Every Fat Tuesday, people here in Michigan flock to the grocery store or their very local bakery to pick up their Paczki. In the Eat Like No One Else tradition, I don't spend a morning in some long line at a bakery nor did I sell out some dough for a box of fattening treats at my local supermarket. I made my own paczki. I would love to post the recipe here, however I got it out out a cookbook and don't have premission to copy the recipe here. But I can tell you it's from the wonderful King Arthur Flour Baker's Companion: The All-Purpose Baking Cookbook. I have made them four times now. Some years they came out terrible and some not so terrible. One of the best challenges I have had in the kitchen is with this doughnut. Frying yeast dough comes takes a lot of work and you need everything to go right. I know I am not exactly encouraging head to your kitchen instead of your local bakery.
What is a Paczki?
Simply put it's a jelly filled doughnut. But it's more than that. The dough of a true, genuine Paczki is a lot richer than your everyday jelly doughnut. Like I mentioned above it's commonly eaten once a year on Fat Tuesday, which is the day before the beginning of the Catholic season of Lent. The idea is to use up ingredients you have around the house that you are to fast from during this period. The practice of eating Paczki has a Polish background. Where you find a large population with Polish hertiage, there you will find Paczki. One of the largest populations can be found in Hamtramack, Michigan. So these doughnuts have become a tradition throughout the entire state.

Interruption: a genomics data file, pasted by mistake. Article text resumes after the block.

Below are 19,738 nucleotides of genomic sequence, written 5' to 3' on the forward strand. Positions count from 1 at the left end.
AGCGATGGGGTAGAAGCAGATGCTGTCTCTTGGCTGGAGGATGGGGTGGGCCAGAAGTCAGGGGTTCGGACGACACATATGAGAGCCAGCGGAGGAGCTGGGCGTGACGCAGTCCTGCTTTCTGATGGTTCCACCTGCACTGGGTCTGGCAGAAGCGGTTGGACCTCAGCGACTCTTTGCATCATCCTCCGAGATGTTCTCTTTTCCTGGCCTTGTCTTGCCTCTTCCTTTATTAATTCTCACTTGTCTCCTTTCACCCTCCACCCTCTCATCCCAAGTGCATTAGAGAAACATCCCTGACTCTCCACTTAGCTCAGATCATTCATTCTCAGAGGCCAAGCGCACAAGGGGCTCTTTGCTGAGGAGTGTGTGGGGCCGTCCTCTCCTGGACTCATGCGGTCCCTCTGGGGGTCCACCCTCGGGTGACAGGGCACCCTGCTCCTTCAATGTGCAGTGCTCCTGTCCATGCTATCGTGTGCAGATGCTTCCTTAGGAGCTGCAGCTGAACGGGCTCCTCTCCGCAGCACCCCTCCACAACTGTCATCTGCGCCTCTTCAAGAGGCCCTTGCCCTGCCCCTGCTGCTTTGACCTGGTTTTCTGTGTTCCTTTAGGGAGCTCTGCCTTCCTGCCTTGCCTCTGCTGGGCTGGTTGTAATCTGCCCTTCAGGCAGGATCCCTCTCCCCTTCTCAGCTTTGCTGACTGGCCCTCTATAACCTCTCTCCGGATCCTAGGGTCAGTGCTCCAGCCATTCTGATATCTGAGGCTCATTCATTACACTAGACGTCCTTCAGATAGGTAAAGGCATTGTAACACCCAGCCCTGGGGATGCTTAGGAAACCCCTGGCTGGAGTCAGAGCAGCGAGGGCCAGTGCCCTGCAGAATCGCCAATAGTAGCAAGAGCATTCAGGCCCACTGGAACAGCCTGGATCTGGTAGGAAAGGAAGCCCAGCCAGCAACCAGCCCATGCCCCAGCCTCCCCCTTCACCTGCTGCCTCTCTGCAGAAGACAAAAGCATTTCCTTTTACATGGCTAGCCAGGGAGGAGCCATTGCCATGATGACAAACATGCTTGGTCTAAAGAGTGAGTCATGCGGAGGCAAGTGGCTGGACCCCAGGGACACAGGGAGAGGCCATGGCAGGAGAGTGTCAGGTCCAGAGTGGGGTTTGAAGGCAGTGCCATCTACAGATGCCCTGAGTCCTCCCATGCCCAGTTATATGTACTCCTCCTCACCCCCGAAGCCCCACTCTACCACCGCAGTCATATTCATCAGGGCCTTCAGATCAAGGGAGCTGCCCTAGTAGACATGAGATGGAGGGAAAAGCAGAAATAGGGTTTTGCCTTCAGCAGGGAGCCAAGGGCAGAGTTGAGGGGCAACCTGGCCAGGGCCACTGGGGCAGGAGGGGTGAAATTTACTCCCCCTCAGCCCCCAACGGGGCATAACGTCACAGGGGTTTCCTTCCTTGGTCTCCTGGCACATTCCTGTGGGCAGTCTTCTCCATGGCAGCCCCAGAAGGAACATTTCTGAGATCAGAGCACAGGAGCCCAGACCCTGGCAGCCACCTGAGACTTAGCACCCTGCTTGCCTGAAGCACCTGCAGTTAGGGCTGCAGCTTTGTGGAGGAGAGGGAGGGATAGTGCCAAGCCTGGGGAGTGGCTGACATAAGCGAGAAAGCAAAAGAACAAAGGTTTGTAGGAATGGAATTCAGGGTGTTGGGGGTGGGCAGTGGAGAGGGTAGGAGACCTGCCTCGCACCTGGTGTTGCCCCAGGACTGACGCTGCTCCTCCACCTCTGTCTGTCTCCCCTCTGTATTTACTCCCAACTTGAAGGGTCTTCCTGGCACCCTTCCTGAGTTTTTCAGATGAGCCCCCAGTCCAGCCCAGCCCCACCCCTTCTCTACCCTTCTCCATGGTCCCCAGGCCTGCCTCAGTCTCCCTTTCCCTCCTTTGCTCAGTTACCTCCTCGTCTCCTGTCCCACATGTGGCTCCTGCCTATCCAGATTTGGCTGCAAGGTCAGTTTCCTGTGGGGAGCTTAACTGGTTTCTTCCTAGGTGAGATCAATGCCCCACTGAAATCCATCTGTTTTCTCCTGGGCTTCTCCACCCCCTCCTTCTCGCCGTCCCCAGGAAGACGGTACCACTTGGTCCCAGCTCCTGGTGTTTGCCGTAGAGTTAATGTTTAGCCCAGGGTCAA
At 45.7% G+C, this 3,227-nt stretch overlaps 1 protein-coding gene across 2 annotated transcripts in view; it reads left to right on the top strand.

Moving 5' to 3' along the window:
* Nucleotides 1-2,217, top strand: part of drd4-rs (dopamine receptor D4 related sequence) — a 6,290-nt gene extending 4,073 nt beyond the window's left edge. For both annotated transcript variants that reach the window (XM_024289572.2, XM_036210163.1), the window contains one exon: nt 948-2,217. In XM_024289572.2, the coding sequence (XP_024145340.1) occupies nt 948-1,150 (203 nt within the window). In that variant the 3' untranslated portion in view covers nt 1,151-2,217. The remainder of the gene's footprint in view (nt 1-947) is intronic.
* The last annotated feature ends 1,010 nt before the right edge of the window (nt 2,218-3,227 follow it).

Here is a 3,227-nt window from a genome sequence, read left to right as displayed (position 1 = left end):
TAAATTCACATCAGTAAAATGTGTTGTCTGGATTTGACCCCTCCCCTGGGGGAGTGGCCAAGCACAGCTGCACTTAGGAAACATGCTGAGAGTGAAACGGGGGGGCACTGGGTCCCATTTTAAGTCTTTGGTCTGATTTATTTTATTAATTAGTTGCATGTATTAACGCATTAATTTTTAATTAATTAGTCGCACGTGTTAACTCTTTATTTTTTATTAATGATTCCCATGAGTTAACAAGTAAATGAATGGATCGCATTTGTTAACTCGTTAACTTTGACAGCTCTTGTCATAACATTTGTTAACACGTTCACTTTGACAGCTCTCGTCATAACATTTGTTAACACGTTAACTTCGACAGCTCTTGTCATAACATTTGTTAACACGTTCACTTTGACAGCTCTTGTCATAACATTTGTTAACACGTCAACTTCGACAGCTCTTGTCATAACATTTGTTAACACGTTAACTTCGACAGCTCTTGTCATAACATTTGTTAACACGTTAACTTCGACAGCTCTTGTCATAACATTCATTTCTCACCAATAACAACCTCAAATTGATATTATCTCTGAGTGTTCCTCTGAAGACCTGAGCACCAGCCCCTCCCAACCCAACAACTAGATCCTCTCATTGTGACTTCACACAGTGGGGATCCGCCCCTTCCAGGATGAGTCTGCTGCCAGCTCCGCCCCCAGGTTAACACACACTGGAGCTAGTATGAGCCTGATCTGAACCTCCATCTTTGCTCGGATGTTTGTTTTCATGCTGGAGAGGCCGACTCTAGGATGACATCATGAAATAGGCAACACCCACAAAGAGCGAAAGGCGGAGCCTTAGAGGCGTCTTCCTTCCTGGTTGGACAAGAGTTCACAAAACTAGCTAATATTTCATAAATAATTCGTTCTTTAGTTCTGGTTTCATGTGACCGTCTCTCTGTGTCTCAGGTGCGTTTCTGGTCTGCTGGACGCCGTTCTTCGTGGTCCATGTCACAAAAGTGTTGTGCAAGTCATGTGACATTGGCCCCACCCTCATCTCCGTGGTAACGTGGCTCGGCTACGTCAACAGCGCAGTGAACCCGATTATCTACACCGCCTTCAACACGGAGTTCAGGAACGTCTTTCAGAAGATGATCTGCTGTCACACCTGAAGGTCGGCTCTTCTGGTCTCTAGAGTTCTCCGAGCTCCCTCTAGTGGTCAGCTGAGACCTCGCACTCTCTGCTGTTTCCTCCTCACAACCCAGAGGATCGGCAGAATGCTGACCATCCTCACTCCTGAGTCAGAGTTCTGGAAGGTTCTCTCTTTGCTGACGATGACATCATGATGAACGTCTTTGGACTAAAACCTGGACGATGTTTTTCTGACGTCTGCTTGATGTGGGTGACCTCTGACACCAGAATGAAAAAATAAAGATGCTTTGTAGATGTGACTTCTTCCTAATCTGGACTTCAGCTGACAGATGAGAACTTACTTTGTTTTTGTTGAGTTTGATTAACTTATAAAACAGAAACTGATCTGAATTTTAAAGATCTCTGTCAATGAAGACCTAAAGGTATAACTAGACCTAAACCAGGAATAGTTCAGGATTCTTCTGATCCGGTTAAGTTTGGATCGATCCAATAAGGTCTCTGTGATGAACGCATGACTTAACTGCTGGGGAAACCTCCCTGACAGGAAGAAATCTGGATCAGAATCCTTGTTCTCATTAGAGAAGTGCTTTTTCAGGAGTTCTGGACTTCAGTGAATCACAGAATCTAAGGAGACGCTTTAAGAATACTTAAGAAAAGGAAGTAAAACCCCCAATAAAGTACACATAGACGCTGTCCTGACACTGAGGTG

The Challenges of Making a Paczki
Whenever you are dealing with yeast, there can be trouble. If you don't create enough gluten, the Paczki won't puff up when fried. You have to be careful how you shape them. You want a nice round ball without any dents or cresses. You don't want any spot for oil to collect.
When your paczki are rising make sure they don't touch and that you oil the bottom of whatever you put them in. As you can see by the picture on the right, I ended up with some of mine touching. You want the paczki to go from their rising location to the oil with as little disruptions as possible. If they are stick somewhere in the pan, then you won't get that perfectly round shape that is desired. A few of mine weren't perfectly round all the way over. So next year I will use two pans to make sure this doesn't happen.
The other challenge is making sure your oil is maintained close to 375 degrees. This is best done in a dutch oven with a deep fry theromemeter. Electric deep fryers aren't good at maintaining the heat. My theromemeter broke, so I had to use an electric deep fryer and I could not maintain the temperature well. This reason why this is important is you want to cook the paczki as quick as you can so that it doesn't absorb too much oil.
When it comes to filling a paczki, I don't stick to the traditions. I used an apple filling that I made with sugar, spices, water, and corn starch. My 3 year old requested strawberry, so I made a strawberry filling using the same process as the apple, without the spices. We also had some homemade peach jam from last summer, so we used that to fill a couple of them.
Fried doughs are not for the beginner baker. They are a challenge, but if you can conquer that challenge, the payoff is huge! People will be really impressed.
For some reason I am getting a lot of people coming to my site searching for sources of Paczkis in Kansas City. I wish I could help you but this Paczki tradition doesn't seem to strength that far west.